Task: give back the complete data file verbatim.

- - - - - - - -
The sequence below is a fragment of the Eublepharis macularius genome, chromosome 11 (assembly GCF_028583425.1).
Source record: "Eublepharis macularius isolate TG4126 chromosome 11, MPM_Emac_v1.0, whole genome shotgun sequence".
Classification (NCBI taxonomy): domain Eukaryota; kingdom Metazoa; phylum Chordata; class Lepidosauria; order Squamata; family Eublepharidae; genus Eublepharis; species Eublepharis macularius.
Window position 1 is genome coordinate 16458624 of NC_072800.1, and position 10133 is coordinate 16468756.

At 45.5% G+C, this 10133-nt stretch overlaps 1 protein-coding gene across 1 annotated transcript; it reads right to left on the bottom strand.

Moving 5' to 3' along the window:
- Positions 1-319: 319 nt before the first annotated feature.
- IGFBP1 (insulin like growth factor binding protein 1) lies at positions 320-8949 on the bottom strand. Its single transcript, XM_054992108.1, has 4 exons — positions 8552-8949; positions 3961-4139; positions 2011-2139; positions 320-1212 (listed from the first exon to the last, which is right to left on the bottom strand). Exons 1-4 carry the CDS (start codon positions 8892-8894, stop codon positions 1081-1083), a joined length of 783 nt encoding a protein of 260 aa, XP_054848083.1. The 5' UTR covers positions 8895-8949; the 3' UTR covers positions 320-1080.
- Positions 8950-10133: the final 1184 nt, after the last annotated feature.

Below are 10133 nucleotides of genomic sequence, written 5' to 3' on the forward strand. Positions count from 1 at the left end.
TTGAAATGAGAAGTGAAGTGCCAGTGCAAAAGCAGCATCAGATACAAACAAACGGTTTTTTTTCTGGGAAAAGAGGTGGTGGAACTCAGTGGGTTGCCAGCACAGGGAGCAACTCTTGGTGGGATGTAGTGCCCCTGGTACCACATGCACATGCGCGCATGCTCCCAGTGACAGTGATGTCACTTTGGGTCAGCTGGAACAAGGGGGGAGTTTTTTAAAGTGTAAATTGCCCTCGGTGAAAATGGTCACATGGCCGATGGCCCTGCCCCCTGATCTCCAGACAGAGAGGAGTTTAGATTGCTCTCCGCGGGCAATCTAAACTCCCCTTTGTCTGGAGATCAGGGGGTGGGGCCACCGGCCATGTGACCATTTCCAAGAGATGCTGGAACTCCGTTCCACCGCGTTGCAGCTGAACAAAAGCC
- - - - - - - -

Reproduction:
The sequence below is a fragment of the Eublepharis macularius genome, chromosome 11 (assembly GCF_028583425.1).
Source record: "Eublepharis macularius isolate TG4126 chromosome 11, MPM_Emac_v1.0, whole genome shotgun sequence".
Classification (NCBI taxonomy): domain Eukaryota; kingdom Metazoa; phylum Chordata; class Lepidosauria; order Squamata; family Eublepharidae; genus Eublepharis; species Eublepharis macularius.
Window position 1 is genome coordinate 16458624 of NC_072800.1, and position 10133 is coordinate 16468756.

At 45.5% G+C, this 10133-nt stretch overlaps 1 protein-coding gene across 1 annotated transcript; it reads right to left on the bottom strand.

Moving 5' to 3' along the window:
- Positions 1-319: 319 nt before the first annotated feature.
- IGFBP1 (insulin like growth factor binding protein 1) lies at positions 320-8949 on the bottom strand. Its single transcript, XM_054992108.1, has 4 exons — positions 8552-8949; positions 3961-4139; positions 2011-2139; positions 320-1212 (listed from the first exon to the last, which is right to left on the bottom strand). Exons 1-4 carry the CDS (start codon positions 8892-8894, stop codon positions 1081-1083), a joined length of 783 nt encoding a protein of 260 aa, XP_054848083.1. The 5' UTR covers positions 8895-8949; the 3' UTR covers positions 320-1080.
- Positions 8950-10133: the final 1184 nt, after the last annotated feature.

Below are 10133 nucleotides of genomic sequence, written 5' to 3' on the forward strand. Positions count from 1 at the left end.
TTGAAATGAGAAGTGAAGTGCCAGTGCAAAAGCAGCATCAGATACAAACAAACGGTTTTTTTTCTGGGAAAAGAGGTGGTGGAACTCAGTGGGTTGCCAGCACAGGGAGCAACTCTTGGTGGGATGTAGTGCCCCTGGTACCACATGCACATGCGCGCATGCTCCCAGTGACAGTGATGTCACTTTGGGTCAGCTGGAACAAGGGGGGAGTTTTTTAAAGTGTAAATTGCCCTCGGTGAAAATGGTCACATGGCCGATGGCCCTGCCCCCTGATCTCCAGACAGAGAGGAGTTTAGATTGCTCTCCGCGGGCAATCTAAACTCCCCTTTGTCTGGAGATCAGGGGGTGGGGCCACCGGCCATGTGACCATTTCCAAGAGATGCTGGAACTCCGTTCCACCGCGTTGCAGCTGAACAAAAGCC